Students protest Egyptian president’s 30-year reign
The South Carolina Egyptian Students Association held a demonstration at the State House Tuesday in support of the popular uprising in Egypt against President Hosni Mubarak’s autocratic rule.
Members and other supporters of the organization, which was founded last month, stood in front of the Confederate memorial on Assembly Street from 10 a.m. to 5 p.m. holding signs with phrases such as “Free Egypt” and “Down with Mubarak.” Students came and went between class and the demonstration; near the end there were around 30 showing their support. Elsewhere on the State House grounds politicians and joggers passed two Egyptians as they kneeled in prayer toward Mecca.
Sherif Abd El-Gawad, the founder of the organization and an Egyptian citizen, said his family is currently in Cairo, Egypt’s capital and the epicenter of the protest movements since they began on Jan. 25. After he receives his Ph.D. in civil engineering at USC, El-Gawad said he plans to return home, where he holds an assistant professorship at Cairo University.
“Everybody is in the streets right now — 10 million people — and I think more will be going,” Abd El-Gawad said. “There is no way out, there is no way back, we have to go forward until we get what we want. The Egyptian people want one thing: freedom.”
As of now, it’s looking like the Egyptians are going to get it, at least from Mubarak’s current regime. Mubarak announced on Egyptian state television Tuesday night that he would not run for another term. This came after President Obama advised the valuable Middle Eastern ally against seeking re-election.
Some commentators have expressed concern that the fall of Mubarak and increasing instability could bring about the rise of a more oppressive theocracy akin to the Iranian Revolution. There have been reports of widespread looting in Cairo, and many services have shut down.
“We have no communication whatsoever, I can’t call my parents back home,” said Kareem Gouda, a Ph.D. mechanical engineering student and the organization’s secretary of media relations. “No Facebook, no Twitter, no cell phones, no landlines.”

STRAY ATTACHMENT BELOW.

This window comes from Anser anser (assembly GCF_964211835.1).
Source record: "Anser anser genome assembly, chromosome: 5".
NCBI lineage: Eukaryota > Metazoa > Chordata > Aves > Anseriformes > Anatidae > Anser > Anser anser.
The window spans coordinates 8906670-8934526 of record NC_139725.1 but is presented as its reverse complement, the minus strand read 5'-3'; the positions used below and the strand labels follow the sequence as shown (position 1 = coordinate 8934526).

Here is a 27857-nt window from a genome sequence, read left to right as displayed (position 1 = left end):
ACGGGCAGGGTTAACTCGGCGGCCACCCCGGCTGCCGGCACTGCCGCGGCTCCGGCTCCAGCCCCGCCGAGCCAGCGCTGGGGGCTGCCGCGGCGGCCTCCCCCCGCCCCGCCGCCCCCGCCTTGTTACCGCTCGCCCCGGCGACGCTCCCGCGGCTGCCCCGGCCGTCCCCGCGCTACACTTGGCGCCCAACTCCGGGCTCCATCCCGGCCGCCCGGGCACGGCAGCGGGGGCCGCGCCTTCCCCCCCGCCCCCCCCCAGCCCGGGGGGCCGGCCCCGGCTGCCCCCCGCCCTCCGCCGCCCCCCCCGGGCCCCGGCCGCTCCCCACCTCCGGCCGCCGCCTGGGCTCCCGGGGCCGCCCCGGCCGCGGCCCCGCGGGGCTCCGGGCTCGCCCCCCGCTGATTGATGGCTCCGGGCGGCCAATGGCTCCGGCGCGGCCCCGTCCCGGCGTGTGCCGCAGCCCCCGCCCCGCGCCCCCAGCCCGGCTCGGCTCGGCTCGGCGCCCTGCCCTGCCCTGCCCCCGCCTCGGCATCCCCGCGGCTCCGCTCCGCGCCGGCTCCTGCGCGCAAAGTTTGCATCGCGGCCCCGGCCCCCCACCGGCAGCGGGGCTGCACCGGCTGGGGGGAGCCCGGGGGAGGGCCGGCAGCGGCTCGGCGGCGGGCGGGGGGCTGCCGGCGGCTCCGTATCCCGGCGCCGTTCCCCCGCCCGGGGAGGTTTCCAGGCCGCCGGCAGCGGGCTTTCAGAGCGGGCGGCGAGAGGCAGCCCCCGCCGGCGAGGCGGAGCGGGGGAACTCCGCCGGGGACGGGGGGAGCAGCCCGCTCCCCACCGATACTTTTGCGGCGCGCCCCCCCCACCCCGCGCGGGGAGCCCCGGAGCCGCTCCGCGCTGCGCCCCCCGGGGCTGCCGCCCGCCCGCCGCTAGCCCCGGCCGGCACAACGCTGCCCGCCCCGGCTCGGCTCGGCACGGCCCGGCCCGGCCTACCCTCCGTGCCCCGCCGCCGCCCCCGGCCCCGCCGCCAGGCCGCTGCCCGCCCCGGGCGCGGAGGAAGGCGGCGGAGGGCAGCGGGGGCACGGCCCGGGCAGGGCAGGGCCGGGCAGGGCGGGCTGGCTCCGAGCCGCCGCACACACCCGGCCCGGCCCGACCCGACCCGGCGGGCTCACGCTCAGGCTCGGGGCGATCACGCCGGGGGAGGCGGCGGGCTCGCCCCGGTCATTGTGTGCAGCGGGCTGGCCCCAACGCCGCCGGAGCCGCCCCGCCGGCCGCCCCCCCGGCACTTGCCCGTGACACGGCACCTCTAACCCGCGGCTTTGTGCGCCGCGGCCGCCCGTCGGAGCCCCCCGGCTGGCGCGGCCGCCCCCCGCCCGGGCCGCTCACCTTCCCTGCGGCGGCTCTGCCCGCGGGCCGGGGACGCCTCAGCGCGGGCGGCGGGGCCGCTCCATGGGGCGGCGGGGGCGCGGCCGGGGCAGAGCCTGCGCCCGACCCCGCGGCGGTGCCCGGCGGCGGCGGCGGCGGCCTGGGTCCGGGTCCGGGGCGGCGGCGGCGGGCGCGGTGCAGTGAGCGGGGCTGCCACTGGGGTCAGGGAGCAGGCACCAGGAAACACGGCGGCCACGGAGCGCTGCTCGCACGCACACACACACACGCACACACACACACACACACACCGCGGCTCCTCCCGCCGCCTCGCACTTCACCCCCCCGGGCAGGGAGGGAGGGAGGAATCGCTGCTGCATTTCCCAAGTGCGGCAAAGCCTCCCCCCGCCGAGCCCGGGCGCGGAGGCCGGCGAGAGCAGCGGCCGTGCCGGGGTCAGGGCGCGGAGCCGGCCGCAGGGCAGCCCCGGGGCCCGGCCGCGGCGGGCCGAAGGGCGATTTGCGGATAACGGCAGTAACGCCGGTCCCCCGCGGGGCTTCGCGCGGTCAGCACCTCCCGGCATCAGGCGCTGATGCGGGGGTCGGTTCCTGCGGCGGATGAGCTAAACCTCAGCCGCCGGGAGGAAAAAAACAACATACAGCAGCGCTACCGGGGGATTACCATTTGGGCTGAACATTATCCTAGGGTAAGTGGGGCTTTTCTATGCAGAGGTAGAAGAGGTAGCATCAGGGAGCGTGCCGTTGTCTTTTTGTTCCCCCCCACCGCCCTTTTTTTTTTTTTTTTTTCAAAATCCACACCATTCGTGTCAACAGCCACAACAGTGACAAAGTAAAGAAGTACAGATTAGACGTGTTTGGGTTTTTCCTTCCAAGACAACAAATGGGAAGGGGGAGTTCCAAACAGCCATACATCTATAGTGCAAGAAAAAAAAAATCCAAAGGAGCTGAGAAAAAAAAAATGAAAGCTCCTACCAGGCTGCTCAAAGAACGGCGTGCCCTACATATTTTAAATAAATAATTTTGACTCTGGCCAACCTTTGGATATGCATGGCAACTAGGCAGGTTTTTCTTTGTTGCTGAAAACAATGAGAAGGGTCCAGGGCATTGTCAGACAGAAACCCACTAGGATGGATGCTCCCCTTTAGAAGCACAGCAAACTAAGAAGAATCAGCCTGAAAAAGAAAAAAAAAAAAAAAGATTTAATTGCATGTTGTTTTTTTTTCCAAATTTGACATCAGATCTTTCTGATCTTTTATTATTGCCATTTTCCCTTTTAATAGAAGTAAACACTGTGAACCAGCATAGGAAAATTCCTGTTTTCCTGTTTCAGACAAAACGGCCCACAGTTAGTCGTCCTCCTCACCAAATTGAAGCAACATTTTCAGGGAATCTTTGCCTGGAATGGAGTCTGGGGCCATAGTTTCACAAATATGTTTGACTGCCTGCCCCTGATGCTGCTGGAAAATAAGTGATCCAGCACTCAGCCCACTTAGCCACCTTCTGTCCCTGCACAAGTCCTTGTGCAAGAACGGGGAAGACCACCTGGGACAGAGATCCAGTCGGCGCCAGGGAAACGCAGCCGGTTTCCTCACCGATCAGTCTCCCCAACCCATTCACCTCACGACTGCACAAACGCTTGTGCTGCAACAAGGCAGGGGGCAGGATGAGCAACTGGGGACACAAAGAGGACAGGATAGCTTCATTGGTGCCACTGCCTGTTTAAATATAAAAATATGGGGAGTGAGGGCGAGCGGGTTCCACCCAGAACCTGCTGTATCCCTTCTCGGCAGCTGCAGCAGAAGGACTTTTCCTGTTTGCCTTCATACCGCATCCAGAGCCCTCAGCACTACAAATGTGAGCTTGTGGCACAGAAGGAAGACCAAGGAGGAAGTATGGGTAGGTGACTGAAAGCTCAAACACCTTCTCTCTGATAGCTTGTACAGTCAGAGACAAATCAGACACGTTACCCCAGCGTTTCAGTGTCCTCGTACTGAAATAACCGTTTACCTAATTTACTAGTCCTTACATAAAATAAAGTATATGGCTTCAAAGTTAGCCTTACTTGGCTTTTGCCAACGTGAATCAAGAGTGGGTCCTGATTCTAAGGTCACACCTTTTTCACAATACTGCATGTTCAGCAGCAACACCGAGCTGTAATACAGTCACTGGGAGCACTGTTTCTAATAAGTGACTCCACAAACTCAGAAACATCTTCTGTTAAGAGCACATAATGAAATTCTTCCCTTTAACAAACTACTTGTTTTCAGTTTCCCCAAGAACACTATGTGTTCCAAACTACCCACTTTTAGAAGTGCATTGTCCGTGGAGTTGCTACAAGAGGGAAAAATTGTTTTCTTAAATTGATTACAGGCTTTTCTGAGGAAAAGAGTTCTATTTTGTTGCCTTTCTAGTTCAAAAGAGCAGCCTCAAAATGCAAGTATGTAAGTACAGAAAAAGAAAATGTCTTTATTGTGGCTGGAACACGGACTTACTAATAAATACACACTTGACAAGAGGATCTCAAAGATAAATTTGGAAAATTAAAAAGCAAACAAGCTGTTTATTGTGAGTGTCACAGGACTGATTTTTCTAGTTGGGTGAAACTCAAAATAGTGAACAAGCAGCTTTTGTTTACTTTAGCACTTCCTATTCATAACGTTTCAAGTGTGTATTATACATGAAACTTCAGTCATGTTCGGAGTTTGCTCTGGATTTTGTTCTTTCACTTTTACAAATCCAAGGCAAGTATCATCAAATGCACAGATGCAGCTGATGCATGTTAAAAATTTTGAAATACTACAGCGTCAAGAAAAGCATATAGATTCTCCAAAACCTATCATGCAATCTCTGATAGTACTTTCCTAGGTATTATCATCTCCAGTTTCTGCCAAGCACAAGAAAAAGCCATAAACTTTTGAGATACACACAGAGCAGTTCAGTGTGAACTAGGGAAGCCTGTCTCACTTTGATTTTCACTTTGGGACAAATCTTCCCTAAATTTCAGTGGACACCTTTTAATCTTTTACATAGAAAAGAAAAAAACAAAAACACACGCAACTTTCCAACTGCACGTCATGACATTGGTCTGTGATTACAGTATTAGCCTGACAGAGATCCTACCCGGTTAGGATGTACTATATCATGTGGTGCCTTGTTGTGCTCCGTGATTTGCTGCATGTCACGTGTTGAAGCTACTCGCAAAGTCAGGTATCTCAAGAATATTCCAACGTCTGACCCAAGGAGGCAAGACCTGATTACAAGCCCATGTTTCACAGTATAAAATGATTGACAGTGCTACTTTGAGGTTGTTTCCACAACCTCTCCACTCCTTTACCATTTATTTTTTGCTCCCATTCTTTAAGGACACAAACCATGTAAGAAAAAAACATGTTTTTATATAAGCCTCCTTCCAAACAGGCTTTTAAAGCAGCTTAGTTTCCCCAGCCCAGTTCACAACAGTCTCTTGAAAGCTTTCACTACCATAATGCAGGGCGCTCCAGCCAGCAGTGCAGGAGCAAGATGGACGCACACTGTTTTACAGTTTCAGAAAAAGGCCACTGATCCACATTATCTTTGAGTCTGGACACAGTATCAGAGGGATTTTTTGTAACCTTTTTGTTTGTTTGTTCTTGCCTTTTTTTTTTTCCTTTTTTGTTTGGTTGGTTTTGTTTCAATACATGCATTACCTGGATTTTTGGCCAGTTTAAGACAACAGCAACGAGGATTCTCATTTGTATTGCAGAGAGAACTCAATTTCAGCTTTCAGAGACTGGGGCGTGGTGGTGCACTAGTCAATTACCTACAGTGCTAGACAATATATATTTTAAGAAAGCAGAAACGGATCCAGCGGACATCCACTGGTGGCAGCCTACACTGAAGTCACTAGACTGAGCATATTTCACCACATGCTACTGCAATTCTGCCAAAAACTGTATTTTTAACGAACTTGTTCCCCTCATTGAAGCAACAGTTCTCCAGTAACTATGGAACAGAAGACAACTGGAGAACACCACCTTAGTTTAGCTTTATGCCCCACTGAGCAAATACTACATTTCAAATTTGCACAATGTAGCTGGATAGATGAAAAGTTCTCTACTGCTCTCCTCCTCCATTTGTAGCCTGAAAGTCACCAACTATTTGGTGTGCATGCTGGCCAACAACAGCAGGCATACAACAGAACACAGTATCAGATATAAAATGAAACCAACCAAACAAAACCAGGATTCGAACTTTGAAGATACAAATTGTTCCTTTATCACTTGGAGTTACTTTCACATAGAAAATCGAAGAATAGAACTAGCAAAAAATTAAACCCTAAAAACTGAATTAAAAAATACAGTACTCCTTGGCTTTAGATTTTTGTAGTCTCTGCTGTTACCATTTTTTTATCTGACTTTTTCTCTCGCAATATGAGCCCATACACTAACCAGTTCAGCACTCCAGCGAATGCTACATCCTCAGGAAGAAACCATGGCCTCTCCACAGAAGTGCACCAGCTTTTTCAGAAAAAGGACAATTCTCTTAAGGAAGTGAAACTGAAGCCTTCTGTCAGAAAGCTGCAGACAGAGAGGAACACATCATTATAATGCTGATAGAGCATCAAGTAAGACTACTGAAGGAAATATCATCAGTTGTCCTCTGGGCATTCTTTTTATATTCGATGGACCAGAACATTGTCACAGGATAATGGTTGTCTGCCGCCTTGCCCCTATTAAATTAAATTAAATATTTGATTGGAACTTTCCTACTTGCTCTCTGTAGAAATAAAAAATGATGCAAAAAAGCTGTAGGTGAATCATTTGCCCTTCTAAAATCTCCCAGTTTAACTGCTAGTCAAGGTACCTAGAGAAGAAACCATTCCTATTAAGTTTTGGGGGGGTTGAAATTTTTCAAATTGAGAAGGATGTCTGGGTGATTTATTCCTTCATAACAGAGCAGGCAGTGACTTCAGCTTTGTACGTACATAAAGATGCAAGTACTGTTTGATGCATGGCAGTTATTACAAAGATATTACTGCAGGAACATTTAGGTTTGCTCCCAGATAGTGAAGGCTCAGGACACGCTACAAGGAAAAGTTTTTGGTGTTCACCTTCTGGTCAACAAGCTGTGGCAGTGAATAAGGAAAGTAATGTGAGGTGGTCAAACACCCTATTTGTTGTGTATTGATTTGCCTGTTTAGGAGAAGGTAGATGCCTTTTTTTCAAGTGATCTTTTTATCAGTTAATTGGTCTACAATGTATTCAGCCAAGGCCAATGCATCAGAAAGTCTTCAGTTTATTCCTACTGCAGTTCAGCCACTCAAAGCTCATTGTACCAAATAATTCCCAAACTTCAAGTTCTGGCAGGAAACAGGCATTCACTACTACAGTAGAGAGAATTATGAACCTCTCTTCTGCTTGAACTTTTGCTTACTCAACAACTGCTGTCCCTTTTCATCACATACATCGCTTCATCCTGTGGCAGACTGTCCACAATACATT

Gouda called on the U.S. government to aid Egypt in getting back in shape. He said he worries about his family.
“I’ve got my 19-year-old brother in the street with his friends and they’re protecting themselves,” said Gouda. “What Mubarak did was he let all the police back out, they let all the criminalsand the looters come out in the streets, so it’s up to the people to protect themselves.”
Abd El-Gawad said the situation in Egypt was the “opposite” of what the media were portraying. He said he didn’t care who took power just as long as the incomers were democratically elected, amended the constitution in Egyptians’ favor and respected their freedom and dignity.
“Who’s going to be next? This will be determined through elections,” Abd El-Gawad said. “But, whether or not the Muslim Brotherhood or any other party is driving this, it is completely a youth movement.”
Charles Bierbauer, dean of the College of Mass Communications and Information Studies, highlighted the age of the protesters.
“Demographically, in many of these countries you have a larger component of the population that is youthful,” Bierbauer said. “You’re not trying to shut down my generation in a country like Egypt. You’re trying to deal with the youth and they’re the ones who are out in the streets.”
Bierbauer also commented on how these youth utilized social media to build momentum.
“Protest movements have found a means to get around the government control of the media and that’s been largely through the Internet, ” Bierbauer.
Bierbauer also said that, along with the Internet, cell phones have a pivotal role.
“You’ve got a very connected element of society in a way that almost defies the conventional approaches of police and security forces to clamp down,” he said. “It’s pretty hard to hit moving targets.”